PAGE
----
A visit to Oxford castle is really something that should be on your to do list for when you are visiting the city. The building has a rich history dating back more than a thousand years and includes when William the Conqueror invaded England and when the Battle of Hasting was won in 1066.  This castle was the ideal location for the Normans. The castle and prison are a very popular visitor attraction and the tours provide the ideal way to learn about the history. The climb to the very top of St George’s Tower which is one of the oldest buildings in the city will enable you to enjoy 360o panoramic views of the city. On your visit you can descend underground into the dark atmosphere of the nine hundred year old vault which is the only remains of St George’s Chapel that have survived. Admission to the guide is by tour only and the tour will also take you to see the former prison.

Blenheim Palace

Blenheim Palace is a monumental house located in Blenheim in Oxfordshire. This house was the principal residence for the Dukes of Marlborough, and it is the only non-royal house in England to be given the title of a palace. The palace was built during 1705 and 1722, in 1987 it became a designated site for World Heritage. This attraction is probably best known for the 1704 Battle of Blenheim. This house was first intended to be as a reward for John Churchill for his military triumphs against the Bavarians and the French. A visit to this palace will give you an insight into the life of the Dukes and the gardens are a delight to walk around.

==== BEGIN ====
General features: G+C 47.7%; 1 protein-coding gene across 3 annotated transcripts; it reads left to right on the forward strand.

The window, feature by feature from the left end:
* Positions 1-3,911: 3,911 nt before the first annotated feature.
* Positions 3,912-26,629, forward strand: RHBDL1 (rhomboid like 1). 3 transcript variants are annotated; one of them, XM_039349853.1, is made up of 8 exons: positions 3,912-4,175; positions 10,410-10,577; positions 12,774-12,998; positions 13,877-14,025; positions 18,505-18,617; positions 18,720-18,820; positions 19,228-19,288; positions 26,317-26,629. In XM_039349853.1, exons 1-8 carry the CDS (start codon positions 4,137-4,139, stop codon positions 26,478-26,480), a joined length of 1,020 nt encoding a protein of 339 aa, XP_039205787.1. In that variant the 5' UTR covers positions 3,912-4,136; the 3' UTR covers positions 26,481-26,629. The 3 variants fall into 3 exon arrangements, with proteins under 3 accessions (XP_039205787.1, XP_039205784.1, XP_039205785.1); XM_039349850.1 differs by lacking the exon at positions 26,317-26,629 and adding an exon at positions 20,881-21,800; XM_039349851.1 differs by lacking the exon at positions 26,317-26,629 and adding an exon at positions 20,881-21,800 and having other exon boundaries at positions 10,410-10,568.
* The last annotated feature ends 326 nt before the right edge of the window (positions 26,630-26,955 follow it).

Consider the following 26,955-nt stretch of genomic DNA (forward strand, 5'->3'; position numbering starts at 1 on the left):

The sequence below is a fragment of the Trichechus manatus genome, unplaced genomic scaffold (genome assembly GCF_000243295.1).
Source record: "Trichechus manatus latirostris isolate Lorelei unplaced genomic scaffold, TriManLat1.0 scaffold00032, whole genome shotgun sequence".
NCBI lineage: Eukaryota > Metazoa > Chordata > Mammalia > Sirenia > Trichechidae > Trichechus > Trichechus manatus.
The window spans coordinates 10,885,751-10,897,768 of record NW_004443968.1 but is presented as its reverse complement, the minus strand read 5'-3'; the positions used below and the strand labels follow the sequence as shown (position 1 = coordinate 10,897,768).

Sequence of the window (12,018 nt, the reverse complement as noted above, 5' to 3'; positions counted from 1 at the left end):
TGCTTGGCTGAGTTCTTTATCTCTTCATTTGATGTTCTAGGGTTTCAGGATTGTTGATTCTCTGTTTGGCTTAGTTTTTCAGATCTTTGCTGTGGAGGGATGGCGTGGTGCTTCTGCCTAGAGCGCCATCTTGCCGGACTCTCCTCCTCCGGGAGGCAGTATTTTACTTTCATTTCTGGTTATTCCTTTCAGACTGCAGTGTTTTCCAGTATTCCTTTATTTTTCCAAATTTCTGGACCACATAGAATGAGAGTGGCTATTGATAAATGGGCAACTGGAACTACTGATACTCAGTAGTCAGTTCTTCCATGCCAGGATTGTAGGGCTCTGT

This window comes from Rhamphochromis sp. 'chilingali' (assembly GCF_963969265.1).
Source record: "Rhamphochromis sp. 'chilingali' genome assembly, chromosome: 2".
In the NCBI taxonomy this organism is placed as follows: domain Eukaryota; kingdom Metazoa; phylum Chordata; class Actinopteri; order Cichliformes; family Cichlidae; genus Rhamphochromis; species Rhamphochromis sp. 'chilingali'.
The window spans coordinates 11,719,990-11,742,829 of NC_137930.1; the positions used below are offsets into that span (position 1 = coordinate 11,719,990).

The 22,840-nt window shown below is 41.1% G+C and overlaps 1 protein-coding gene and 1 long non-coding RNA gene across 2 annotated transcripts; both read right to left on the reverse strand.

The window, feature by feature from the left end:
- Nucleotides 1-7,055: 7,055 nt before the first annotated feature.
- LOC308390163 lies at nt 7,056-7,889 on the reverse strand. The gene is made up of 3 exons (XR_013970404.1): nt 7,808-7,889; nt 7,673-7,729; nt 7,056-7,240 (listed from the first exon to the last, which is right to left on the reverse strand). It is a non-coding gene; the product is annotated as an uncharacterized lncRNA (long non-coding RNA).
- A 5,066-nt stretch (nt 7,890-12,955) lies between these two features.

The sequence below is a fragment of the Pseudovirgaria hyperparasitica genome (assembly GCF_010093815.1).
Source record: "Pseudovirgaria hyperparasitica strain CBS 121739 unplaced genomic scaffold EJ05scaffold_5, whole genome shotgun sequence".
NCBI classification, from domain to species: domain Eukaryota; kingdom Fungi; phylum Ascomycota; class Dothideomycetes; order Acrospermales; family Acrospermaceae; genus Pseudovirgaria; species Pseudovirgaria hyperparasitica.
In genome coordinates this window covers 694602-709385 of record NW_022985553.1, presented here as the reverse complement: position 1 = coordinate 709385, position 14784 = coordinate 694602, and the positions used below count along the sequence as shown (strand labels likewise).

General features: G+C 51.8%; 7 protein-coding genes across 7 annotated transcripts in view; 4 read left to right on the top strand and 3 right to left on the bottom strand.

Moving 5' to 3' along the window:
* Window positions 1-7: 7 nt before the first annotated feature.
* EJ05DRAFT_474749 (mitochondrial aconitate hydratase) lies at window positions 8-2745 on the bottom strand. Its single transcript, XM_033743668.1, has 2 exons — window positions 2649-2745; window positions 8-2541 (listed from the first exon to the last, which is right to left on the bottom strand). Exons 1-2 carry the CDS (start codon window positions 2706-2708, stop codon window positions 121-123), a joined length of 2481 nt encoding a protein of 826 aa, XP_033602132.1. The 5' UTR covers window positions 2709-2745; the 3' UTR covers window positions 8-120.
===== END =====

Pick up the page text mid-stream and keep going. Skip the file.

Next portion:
Oxford University Museum of Natural History

The Museum of Natural History is a great way to spend a day out and it will be interesting for people of all ages. This museum is part of Oxford University and it was founded during 1860. This museum has a significant collection of international natural history archives and specimens. These artefacts are housed in a stunning building that is neo-Gothic and inspired by the Pre-Raphaelites. The museum is also home to a lively and varied program of teaching, public events and research. The museum is home to vast amount of permanent collections however there is also some temporary collections, therefore there is always something different to see when you visit. The museum is also home to a café and a shop. The café is the perfect place to relax and enjoy some freshly prepared cakes, soups and sandwiches and a range of beverages.

Ashmolean Museum

Ashmolean Museum will be an interesting day out for people of all ages. This museum is part of the University of Oxford and it is home to a vast array of archaeology and art related exhibitions. This museum was founded in 1683 and it is home to a famous collection of Egyptian mummies. There is also some contemporary art and stories telling tales about human cultures across the decades.

City: Oxford